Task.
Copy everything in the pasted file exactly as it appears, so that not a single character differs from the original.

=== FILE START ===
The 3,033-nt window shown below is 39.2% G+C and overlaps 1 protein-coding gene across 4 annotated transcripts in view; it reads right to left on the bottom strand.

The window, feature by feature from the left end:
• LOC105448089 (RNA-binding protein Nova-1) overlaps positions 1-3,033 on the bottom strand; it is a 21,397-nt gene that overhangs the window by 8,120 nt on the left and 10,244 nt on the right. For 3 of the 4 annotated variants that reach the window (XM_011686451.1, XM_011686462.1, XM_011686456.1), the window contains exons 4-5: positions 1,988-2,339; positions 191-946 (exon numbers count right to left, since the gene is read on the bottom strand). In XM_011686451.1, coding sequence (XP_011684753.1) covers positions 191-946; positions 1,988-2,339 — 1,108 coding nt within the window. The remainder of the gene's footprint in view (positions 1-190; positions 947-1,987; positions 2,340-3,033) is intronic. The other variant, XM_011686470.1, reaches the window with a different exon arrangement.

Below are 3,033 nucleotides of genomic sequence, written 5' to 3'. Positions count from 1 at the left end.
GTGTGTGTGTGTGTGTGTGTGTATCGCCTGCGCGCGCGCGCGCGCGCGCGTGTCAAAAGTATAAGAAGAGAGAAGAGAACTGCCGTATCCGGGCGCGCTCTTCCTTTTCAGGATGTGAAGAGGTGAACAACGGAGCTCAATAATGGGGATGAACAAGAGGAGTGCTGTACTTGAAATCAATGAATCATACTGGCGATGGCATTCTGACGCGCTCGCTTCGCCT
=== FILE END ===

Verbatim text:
The 3,033-nt window shown below is 39.2% G+C and overlaps 1 protein-coding gene across 4 annotated transcripts in view; it reads right to left on the bottom strand.

The window, feature by feature from the left end:
• LOC105448089 (RNA-binding protein Nova-1) overlaps positions 1-3,033 on the bottom strand; it is a 21,397-nt gene that overhangs the window by 8,120 nt on the left and 10,244 nt on the right. For 3 of the 4 annotated variants that reach the window (XM_011686451.1, XM_011686462.1, XM_011686456.1), the window contains exons 4-5: positions 1,988-2,339; positions 191-946 (exon numbers count right to left, since the gene is read on the bottom strand). In XM_011686451.1, coding sequence (XP_011684753.1) covers positions 191-946; positions 1,988-2,339 — 1,108 coding nt within the window. The remainder of the gene's footprint in view (positions 1-190; positions 947-1,987; positions 2,340-3,033) is intronic. The other variant, XM_011686470.1, reaches the window with a different exon arrangement.

Below are 3,033 nucleotides of genomic sequence, written 5' to 3'. Positions count from 1 at the left end.
GTGTGTGTGTGTGTGTGTGTGTATCGCCTGCGCGCGCGCGCGCGCGCGCGTGTCAAAAGTATAAGAAGAGAGAAGAGAACTGCCGTATCCGGGCGCGCTCTTCCTTTTCAGGATGTGAAGAGGTGAACAACGGAGCTCAATAATGGGGATGAACAAGAGGAGTGCTGTACTTGAAATCAATGAATCATACTGGCGATGGCATTCTGACGCGCTCGCTTCGCCT